Further Tales From Northumberland: the mighty River Tyne
Published: Tuesday 5th Apr 2016
Written by: The Grace Darling Holidays Team
The Rive Tyne is much more than a mere river; it’s a thing of beauty, surrounded by wildlife, and stepped in history and tradition, inspiring songwriters and poets, which has helped crate sporting heroes, and driven the industrial revolution.
It’s no great surprise therefore it became the latest focus for Robson Green, in the TV programme Further Tales From Northumberland, as he followed the route of this mighty waterway.
Robson began his travels close to the border with Scotland at Kielder Water and Forest Park, learning how this man-made reservoir, capable of holding 200 billion litres of water, gave the area a massive boost through job creation, electricity production and tourism. Learn more about Kielder Water and Forest Park: http://www.visitkielder.com/
But the great work of the reservoir came at a cost, decimating some vital spawning grounds for the local salmon. Luckily, the opening of Kielder Salmon Centre in 1979 helped boost the supplies, and today impressively River Tyne is rated England’s ‘best salmon river’. Find out more about Kielder Salmon Centre: http://www.visitkielder.com/visit/kielder-salmon-centre
While there, Robson also learned more about the Kielder osprey chicks in the forest, and the important work that goes into ‘ringing’ and monitoring the birds throughout their lifetime.
Ospreys were declared extinct in 1840 before being reintroduced to the Scottish Highlands in the 1950s. The birds eventually found their way back to England, so ensuring their safety and welfare is incredibly important. You can find out more about the Kielder ospreys here: https://kielderospreys.wordpress.com/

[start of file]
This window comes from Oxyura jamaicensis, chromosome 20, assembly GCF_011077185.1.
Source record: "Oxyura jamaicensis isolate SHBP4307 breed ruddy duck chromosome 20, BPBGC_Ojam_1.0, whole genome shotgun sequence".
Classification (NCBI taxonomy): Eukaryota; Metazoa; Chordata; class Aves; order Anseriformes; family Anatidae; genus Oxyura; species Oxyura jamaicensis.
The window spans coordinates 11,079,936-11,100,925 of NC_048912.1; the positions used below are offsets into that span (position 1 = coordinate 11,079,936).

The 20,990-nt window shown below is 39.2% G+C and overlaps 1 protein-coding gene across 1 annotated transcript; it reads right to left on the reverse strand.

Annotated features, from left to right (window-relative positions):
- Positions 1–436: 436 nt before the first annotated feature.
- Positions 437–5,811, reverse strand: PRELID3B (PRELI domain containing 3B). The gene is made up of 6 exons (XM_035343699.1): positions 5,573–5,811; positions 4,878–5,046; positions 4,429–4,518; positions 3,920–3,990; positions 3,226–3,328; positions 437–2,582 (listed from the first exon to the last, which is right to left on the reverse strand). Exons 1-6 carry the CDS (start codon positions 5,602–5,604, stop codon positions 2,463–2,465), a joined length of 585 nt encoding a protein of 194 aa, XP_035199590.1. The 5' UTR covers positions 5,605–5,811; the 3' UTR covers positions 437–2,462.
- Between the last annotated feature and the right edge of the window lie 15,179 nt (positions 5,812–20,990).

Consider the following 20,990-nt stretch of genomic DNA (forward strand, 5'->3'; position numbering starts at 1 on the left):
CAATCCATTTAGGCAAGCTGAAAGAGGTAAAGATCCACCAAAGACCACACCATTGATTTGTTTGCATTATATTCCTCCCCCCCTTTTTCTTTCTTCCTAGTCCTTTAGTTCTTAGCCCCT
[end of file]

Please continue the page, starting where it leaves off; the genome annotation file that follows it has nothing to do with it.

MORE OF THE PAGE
Continuing his travels down the route of the River Tyne, Robson ended up at Cherryburn, the birthplace of Thomas Bewick, a wood engraver and naturalist who revolutionised print art in Georgian England, and is often referred to as Northumberland’s greatest artist.
Thomas’s way of engraving wood could rival the fine detail of metal engraving, because instead of using wood cut along the grain, he used blocks of wood which had been cut across, enabling it to withstand intricate cutting required for detailed print images.
Inspired by the stunning surroundings, Thomas’s work gave a fascinating snapshot into life on the River Tyne, and Robson got the chance to explore some of his pieces during a trip to the National Trust venue. Check out this link if you fancy visiting the National Trust venue: http://www.nationaltrust.org.uk/cherryburn
Robson’s final stop this week concluded on the River Tyne itself, as he joined the Tyne Rowing Club for a session on the water, learning all about the story of the great North-East rower Harry Clasper while he was at it. See how he got on by catching up with Further Tales From Northumberland on the ITV Hub. http://www.itv.com/hub/itv
You can also find out more about the club here: http://www.tynerowingclub.org/
Next week on Further Tales From Northumberland Robson will be trying his hand at making Roman pottery, and learning all about a poison garden in the county.
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